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Three Things I Think I Think – Some Weekend Reading

Here are some things I am thinking about heading into the weekend.

1) Balancing Intrinsic and Extrinsic goals to achieve happiness. Adam Grant posted this wonderful paper discussing intrinsic and extrinsic goals relative to overall happiness. In short, intrinsic goals are things like relationships, community and health. They’re things that you can measure based on your own subjective views. Extrinsic goals are things like wealth, fame and beauty. They are measured by other people’s subjective perceptions of you. What the study found was that people who focus on intrinsic goals more than extrinsic goals, tend to be happier on average.

This is essentially work/life balance in a formalized framework. But I loved this paper because the extrinsic goals are usually things that people structure very rigidly. Your job, for instance, is something that you make time for because it has to be structured in a very specific manner. Whereas many people’s exercise schedules or relationship schedules tend to be far less structured.

For me, the big takeaway was that we all need to structure our intrinsic goals better and specifically make time for them. As you can probably tell from my “All Duration” paper I am increasingly rigid about structuring time in all facets of life. And this paper is a great perspective because I think most people don’t structure their intrinsic goals that well.1 We should structure them in a manner similar to the way we structure our work lives where we make specific time for things. Anyhow, go have a read of the paper (or just the abstract). It’s only 100 pages. Ha.

2) Fed Haters. I guess I’ve finally joined the long list of Fed haters. Not really though. I try to spend most of my time just explaining what the Fed is. They’re a big boring clearing house that does some other stuff like QE and interest rate management. In general, I’ve tended to downplay the efficacy of policies like QE. I basically think it’s an asset swap of safe government assets for other safe government assets. So its impact is smaller than most people assume. Interest rates are more controversial. I think of interest rates as a sledge hammer. You can tap a wall with a sledge hammer. Or you can smash it.

When the Fed changes rates very quickly they’re smashing stuff. When they raise rates slowly they’re tapping the wall. So, in the last 9 months they’ve slammed the wall really hard. This has been one of the fastest and most aggressive Fed rate hikes in history. And this is why I am not a huge fan of discretionary interest rate policy. When the Fed is wrong they tend to have to swing the hammer really hard to catch up with the fact that they weren’t slamming it hard enough before. And now it looks like they’re swinging too hard as credit and equity markets melt.

Anyhow, there was this great rant by Jeremy Siegel on CNBC earlier this week that really hits the nail on the head here. The Fed easily could have moved earlier and more methodically. Instead, they’re now slamming the hammer and things are starting to break. Not great.

3) Global Equity Market Caps are Still Elevated. Here’s an update on relative global market capitalizations between stocks and bonds. There’s a cyclical ebb and flow here which is generally driven by equity booms and busts. This bust hasn’t been that big though as equity market cap is only down to 45%. Even if bonds hadn’t declined in value this year we’d still only be at 42%. Which is all indicative of just how huge the equity bull market has been in the last few years.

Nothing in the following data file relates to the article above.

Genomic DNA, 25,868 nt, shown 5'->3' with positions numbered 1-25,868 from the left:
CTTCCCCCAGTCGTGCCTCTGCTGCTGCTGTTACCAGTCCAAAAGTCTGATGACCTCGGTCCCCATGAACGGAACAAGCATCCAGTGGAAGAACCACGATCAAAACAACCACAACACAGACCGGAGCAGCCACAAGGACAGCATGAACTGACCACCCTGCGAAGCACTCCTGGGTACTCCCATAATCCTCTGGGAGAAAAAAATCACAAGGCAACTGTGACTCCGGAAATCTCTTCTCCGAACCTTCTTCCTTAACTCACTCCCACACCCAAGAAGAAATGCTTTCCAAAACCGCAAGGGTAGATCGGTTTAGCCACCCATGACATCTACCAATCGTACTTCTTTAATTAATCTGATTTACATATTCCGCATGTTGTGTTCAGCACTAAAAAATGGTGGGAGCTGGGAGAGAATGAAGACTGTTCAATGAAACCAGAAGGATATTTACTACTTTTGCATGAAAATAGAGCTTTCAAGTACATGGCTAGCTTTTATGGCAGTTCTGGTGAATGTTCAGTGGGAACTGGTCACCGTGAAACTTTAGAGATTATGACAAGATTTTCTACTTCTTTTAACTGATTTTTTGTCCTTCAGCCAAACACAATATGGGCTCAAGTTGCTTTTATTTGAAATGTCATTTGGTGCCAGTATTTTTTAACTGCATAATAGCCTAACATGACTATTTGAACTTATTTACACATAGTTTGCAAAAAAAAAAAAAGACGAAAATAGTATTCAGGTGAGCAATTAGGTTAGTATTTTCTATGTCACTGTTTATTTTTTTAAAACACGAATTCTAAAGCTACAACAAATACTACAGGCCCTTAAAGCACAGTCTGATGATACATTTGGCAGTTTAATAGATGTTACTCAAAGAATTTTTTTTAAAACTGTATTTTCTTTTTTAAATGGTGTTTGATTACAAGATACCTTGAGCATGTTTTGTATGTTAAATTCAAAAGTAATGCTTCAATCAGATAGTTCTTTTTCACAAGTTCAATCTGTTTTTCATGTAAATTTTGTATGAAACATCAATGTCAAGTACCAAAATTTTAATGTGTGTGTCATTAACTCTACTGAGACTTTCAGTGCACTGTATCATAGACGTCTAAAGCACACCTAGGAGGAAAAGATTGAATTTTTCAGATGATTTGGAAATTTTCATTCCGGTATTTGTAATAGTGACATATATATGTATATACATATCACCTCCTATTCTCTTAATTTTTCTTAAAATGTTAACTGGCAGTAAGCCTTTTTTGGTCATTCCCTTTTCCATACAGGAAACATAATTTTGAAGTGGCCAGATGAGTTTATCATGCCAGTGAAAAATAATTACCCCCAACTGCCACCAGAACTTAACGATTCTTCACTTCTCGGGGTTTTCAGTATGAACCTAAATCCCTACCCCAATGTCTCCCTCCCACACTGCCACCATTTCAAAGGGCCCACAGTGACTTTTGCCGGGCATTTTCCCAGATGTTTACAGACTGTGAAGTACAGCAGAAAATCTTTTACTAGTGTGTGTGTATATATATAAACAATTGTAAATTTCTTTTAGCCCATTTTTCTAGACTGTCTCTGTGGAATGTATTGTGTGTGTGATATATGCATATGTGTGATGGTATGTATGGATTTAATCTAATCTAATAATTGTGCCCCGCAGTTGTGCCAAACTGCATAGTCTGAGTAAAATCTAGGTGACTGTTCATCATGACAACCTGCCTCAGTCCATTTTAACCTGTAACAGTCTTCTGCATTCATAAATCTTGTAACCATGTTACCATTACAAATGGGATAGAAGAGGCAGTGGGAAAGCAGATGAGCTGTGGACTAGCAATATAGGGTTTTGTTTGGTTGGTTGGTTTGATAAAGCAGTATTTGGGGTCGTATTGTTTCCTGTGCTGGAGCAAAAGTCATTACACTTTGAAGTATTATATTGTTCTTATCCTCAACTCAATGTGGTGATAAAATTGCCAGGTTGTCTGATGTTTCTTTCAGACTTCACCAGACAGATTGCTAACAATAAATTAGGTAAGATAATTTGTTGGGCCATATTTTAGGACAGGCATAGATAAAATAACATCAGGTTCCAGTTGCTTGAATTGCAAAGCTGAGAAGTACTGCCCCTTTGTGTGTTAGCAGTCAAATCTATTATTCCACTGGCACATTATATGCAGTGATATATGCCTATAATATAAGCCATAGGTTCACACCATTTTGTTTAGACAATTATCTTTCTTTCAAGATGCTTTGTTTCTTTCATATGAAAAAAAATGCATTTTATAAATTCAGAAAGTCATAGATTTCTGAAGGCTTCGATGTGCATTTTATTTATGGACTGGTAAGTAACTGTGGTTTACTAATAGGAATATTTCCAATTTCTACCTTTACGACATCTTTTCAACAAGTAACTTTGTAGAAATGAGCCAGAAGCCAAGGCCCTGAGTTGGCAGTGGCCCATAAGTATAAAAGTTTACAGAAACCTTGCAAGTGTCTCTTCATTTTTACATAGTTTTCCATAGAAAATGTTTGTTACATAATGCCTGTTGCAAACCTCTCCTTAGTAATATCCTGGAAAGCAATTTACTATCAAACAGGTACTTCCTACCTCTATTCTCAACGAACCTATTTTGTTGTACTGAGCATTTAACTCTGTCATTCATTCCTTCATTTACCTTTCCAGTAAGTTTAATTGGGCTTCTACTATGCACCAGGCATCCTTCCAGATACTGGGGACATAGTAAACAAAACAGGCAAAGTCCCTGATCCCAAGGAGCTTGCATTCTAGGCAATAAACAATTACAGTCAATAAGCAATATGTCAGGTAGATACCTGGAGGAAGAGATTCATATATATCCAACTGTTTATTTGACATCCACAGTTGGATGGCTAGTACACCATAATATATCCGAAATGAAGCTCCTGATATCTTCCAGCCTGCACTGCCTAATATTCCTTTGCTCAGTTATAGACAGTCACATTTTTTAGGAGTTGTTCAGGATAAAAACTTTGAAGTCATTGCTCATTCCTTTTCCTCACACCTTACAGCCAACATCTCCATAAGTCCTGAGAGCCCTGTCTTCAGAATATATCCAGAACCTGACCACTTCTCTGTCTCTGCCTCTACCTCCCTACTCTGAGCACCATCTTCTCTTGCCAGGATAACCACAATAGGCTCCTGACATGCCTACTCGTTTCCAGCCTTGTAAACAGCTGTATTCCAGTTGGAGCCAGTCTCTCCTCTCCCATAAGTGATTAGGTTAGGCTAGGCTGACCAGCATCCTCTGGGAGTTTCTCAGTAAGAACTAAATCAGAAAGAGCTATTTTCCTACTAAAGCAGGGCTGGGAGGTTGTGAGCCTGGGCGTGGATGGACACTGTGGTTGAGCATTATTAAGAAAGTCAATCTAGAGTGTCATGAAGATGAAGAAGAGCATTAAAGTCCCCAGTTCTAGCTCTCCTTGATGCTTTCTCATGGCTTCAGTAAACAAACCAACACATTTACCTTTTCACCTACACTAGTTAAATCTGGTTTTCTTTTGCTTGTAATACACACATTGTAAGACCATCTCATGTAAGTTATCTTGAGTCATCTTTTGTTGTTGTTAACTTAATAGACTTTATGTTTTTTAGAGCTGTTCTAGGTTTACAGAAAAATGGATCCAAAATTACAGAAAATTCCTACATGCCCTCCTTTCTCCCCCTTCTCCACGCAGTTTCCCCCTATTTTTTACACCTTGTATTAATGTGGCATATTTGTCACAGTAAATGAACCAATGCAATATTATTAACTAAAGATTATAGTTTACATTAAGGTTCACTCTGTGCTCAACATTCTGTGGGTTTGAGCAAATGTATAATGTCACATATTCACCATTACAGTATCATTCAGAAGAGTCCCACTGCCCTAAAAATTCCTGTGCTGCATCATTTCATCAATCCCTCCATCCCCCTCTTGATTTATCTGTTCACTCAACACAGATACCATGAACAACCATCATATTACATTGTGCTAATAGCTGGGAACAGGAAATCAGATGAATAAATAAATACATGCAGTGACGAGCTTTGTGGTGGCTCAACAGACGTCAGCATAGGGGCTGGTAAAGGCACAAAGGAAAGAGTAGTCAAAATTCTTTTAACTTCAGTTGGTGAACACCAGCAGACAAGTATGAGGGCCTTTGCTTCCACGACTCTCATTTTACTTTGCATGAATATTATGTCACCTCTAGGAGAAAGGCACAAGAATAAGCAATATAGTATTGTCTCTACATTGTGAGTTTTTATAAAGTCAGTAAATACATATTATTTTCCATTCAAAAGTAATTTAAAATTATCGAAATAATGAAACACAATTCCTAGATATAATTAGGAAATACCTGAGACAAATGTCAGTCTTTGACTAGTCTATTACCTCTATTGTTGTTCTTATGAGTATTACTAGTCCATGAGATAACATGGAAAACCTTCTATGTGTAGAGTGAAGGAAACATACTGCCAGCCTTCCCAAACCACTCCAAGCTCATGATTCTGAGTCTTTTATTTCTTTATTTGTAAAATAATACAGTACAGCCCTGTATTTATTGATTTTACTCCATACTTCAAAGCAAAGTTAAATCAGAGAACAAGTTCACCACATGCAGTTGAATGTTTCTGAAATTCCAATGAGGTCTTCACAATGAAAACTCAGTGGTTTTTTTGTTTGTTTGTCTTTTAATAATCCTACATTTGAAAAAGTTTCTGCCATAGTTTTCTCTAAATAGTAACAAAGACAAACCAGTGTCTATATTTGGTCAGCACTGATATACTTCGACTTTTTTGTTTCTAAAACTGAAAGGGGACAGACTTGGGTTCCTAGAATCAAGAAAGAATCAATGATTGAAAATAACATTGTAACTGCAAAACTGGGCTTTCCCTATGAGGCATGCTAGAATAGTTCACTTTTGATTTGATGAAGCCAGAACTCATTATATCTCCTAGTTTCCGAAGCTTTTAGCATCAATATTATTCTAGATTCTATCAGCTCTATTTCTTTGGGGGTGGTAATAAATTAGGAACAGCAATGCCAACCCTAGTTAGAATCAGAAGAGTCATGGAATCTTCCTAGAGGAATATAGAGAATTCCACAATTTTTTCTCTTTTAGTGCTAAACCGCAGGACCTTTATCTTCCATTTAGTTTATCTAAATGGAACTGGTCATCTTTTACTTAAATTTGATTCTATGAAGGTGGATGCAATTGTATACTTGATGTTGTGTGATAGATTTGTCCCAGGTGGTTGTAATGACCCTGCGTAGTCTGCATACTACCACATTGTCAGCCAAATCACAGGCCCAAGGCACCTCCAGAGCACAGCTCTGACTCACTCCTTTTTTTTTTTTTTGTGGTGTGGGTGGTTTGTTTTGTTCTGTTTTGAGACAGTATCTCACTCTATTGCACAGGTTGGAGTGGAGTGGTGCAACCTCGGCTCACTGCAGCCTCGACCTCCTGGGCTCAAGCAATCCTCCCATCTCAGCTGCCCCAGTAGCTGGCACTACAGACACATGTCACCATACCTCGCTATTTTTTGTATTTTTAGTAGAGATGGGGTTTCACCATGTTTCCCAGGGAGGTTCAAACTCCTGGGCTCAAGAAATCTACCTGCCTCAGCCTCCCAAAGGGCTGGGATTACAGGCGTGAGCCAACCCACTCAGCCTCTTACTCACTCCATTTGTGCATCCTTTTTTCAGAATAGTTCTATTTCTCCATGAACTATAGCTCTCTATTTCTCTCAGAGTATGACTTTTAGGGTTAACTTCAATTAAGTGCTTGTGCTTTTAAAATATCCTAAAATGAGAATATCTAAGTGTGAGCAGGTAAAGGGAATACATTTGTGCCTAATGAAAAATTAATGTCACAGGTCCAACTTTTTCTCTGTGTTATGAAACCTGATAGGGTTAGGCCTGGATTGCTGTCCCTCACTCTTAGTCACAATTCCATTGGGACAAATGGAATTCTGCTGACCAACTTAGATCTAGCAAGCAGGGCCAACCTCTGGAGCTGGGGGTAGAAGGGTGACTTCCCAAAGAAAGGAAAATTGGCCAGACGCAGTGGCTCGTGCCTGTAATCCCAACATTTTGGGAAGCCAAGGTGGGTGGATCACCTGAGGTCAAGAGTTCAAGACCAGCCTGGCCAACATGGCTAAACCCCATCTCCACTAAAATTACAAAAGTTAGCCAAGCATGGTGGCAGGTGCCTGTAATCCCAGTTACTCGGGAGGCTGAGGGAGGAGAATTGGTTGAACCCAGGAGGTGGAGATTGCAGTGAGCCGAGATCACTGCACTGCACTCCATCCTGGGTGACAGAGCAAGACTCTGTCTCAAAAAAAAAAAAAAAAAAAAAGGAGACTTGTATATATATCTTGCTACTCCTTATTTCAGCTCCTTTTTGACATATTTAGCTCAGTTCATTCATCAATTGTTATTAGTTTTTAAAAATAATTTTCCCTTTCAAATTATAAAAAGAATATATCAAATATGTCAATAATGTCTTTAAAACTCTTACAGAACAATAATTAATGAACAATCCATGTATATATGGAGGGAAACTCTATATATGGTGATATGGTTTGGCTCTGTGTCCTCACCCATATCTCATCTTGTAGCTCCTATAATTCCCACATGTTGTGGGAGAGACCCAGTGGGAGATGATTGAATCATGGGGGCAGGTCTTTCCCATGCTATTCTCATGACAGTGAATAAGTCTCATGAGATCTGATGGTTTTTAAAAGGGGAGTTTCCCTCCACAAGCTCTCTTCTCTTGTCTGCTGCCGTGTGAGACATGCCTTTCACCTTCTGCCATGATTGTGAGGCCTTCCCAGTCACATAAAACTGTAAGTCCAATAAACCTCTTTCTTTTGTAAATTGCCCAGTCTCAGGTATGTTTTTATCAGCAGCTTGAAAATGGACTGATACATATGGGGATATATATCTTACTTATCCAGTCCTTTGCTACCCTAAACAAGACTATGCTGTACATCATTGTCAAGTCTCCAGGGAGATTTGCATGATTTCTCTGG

Anyhow, this chart has always annoyed me for reasons that would probably only annoy a big nerd like me. But I always found it fascinating how the actual market cap of stocks and bonds change so much and yet “passive” indexers like 60/40 advocates would just rebalance back to a fixed weight and claim to be passive because the nominal number doesn’t change. A truly passive multi-asset index fund should have a dynamic weight that tracks the actual market caps. Not only would this result in less need for rebalancing, but it is a much more accurate reflection of what the actual “market” is doing. So your 60/40 actually ends up being a very active deviation from the actual market caps. Which can be great in bear markets (when you overbalance back to a more bullish position) and awful in bull markets if you rebalance back to a high equity position right before a big market crash.

In my opinion a smarter way to implement that is to actually invert the weights the way I do with my countercyclical strategies. This way you’re not only better reflecting the actual average market caps over time, but you’re rebalancing away from the stock when they boom over time which reduces the risk of over exposure in a downturn like 2022. Sure, your portfolio is likely to be lower return on average compared to the riskier 60/40, but who cares about that if you can’t stick with it during the busts?

Anyhow, I am surprised that asset management firms construct fixed weight multi-asset funds. It doesn’t really make sense when you dig into the actual market structure.

1 – Don’t even get me started on whether people structure their financial lives well. In my opinion this is the biggest problem in asset management. We all structure portfolios to optimize risk for return but without the element of time in that equation it’s virtually worthless and perhaps even counterproductive as far as our financial planning needs go.